Our hostesses this month, Evelyne of Cheap Ethnic Eatz, and Valerie of The Chocolate Bunny, chose delicious pate with freshly baked bread as their June Daring Cook’s challenge! They’ve provided us with 4 different pate recipes to choose from and are allowing us to go wild with our homemade bread choice.
When I first read this challenge I was really sceptical, I've made bread tonnes of time before but pate?! But then I read the recipes and thought ok, I'll give this one a shot. I can't stand the smell of cooking liver so fish or vegetarian it was. I chose the fish as I had most of the ingredients already in the house.
I did, however have a few problems. When I took the pate out of the oven, there was a layer of water in the bottom of the loaf tin and the pate was a bit dry. Did this happen to anyone else? It was still tasty and I loved the combination of the prawns and trout. My bread, however was fantastic. It didn't have that homemade bread taste, that isn't always very nice, I don't know if it was the milk in the bread or the pan of boiling water in the oven, but it was really good.
Trout and Shrimp Pâté
Yields one 6x3 inch (15x7,5 cm) terrine or loaf pan
1 tbsp / 15 ml butter
1/4 lb / 4 oz / 120g medium raw shrimp, deveined, shelled and tailed (about 12 medium shrimp)1/8 cup / 30ml Grand Marnier (or cognac, or another strong liqueur of your choice) (optional)1/2 lb / 8 oz / 240g trout fillet, skinned and cut into thick chunks
1/4 lb / 4 oz / 110g raw shrimp, deveined, shelled and tailed (any size)
3/4 cup / 180ml heavy cream
Salt, to taste
Green peppercorn, coarsely ground, to taste
Chives, for garnish
Preheat oven to 375ºF (190ºC).
In a heavy, flameproof frying pan, melt the butter over medium-high heat. Sauté the 1/4 pound of medium shrimp, stirring often, until pink and cooked through. Remove the pan from heat. (NOTE: These shrimp will be used to form layers within your pâté. If you feel they are too thick – like the ones in the photograph, you might want to slice them in half lengthwise.)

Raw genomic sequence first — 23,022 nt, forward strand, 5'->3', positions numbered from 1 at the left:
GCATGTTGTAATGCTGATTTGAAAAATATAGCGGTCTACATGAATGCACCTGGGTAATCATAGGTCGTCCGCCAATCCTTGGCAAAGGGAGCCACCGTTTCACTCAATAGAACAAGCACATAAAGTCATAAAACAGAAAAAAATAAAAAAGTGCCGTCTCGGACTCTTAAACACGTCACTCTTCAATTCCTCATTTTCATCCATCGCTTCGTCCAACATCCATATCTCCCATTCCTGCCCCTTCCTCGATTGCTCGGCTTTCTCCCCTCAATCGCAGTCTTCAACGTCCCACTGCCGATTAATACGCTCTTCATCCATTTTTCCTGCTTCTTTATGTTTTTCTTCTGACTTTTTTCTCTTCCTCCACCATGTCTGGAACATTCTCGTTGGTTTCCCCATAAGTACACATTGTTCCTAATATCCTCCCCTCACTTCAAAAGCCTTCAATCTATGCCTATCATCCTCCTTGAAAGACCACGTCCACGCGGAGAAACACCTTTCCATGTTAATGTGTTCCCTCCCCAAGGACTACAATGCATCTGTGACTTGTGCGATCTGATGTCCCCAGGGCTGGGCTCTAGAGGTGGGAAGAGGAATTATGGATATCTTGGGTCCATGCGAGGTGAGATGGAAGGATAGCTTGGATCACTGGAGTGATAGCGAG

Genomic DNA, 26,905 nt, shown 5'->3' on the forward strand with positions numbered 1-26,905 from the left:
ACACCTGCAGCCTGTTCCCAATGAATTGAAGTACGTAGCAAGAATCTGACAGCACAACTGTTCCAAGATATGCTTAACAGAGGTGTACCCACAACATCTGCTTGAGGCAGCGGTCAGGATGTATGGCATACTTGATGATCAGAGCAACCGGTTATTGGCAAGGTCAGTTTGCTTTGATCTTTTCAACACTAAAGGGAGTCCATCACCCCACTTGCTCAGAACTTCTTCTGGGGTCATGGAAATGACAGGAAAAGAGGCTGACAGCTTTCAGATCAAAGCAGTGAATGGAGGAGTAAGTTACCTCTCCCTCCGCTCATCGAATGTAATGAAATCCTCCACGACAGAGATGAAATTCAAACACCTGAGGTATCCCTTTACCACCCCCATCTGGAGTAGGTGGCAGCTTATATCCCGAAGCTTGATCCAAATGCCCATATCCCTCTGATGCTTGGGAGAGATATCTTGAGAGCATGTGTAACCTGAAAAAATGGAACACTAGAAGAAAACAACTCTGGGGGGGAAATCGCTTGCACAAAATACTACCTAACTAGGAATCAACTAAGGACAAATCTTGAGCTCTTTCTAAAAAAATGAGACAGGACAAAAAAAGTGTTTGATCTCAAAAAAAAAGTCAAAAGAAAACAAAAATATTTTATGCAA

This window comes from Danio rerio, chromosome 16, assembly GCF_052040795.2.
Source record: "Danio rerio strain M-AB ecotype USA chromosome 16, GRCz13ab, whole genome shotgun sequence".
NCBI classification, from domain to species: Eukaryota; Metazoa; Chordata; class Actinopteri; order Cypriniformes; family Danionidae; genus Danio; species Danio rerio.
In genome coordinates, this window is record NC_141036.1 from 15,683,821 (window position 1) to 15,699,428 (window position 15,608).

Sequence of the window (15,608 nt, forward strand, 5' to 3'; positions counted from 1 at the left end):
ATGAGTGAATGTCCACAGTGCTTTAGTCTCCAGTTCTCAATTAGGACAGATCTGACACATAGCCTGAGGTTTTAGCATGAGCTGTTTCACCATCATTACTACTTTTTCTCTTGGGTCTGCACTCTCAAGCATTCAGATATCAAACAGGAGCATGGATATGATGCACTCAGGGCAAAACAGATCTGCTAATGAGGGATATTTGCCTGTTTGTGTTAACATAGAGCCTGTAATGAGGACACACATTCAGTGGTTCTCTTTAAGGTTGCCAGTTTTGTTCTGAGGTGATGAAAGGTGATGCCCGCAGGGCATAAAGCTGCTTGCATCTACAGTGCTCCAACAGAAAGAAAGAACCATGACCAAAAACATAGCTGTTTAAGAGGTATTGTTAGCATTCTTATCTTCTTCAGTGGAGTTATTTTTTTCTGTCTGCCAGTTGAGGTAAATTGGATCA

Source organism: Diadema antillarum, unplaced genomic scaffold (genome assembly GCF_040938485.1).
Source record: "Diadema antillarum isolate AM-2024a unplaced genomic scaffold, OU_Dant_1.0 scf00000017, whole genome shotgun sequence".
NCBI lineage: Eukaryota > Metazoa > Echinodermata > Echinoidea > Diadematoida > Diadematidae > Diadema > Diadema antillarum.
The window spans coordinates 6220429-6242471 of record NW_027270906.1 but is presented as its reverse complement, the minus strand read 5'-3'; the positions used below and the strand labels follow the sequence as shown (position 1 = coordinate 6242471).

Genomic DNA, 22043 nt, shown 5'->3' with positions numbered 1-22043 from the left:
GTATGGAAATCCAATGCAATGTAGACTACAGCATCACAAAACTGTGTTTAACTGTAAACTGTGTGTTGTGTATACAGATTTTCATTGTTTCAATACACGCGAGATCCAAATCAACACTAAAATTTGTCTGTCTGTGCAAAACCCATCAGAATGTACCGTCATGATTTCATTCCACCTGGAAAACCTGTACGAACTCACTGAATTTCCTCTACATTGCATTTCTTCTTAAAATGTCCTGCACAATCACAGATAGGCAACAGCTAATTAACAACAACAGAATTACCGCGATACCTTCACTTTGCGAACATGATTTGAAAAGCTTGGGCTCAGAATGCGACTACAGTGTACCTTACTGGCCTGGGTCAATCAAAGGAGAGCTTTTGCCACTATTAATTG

Pour the Grand Marnier over the cooked shrimp. Light a match and carefully ignite the alcohol, to flambé the shrimp. Wait for the flames to go out on their own, carefully tilting the pan to ensure even flavoring. Set aside.
Put the trout and the remaining raw shrimp in a food processor and pulse. Gradually pour in the cream and keep pulsing until you obtain a smooth mixture that is easy to spread, but not too liquid (you may not need to use all the cream). Season with salt and green pepper.
Butter a 6x3 inch (15x7,5 cm) loaf pan or terrine, then line it with parchment paper. Spoon in half the trout mixture, and spread it evenly. Place the flambéed shrimp on top, in an even layer, reserving 3 or 4 shrimp for decorating. Top with the remaining trout mixture.
Prepare a water bath: place the loaf pan in a larger, deep ovenproof dish (such as a brownie pan or a baking dish). Bring some water to a simmer and carefully pour it in the larger dish. The water should reach approximately halfway up the loaf pan.
Put the water bath and terrine in the oven, and bake for 35 minutes. The pâté should be cooked through and firm in the center.
Remove the pan from the water bath and let cool. Carefully unmold onto a serving platter. Decorate with the reserved shrimp, and sprinkle with chopped chives. Cut into thick slices and serve at room temperature, with crusty bread.
Yields two 8 1/2 x 4 1/2 x 2 1/2 inch (21 x 12 x 6 cm) loaves
3tsp (15 ml) active dry yeast
2 2/3 cups (600 ml) whole milk (3.25 per cent fat), warmed to a temperature of 97ºF (36ºF)
2 1/2 tsp (12.5 ml) salt
2 tsp (10 ml) butter, melted
5 1/3 cups (750g) unbleached white bread flour, + 1/2 cup (75g), for working the dough
2 tbsp (30 ml) butter, for the loaf pan
In a large mixing bowl, combine the yeast and warm milk, and whisk to dissolve. Whisk in the salt and the melted butter.
Gradually sprinkle in the flour, stirring with a wooden spoon. When the dough becomes too thick to stir, knead it with your hands, for about 5 minutes, until you obtain a smooth, homogeneous dough that is soft and a little sticky. Cover with plastic wrap and let rest 30 minutes.
Knead the dough 20 strokes (still in the bowl), cover again, and let rest for 1.5 hour.
Transfer the dough to a lightly floured work surface, and divide in two. Form each half into a slightly oval ball. Butter your two loaf pans and transfer the dough to the pans. Cover lightly and let rise in a draft-free area for 60 minutes, or until doubled in volume.
Fill a large baking pan with hot water (simmering is fine) and place in the oven. Preheat oven to 450ºF (240ºC).
Put the loaves in then oven and bake for 10 minutes. Do not open the oven door during this time. After 10 minutes, lower the oven temperature to 400ºF (200ºC) and continue baking for about 25 minutes, or until the loaves are nicely golden. Unmold and let cool on a rack.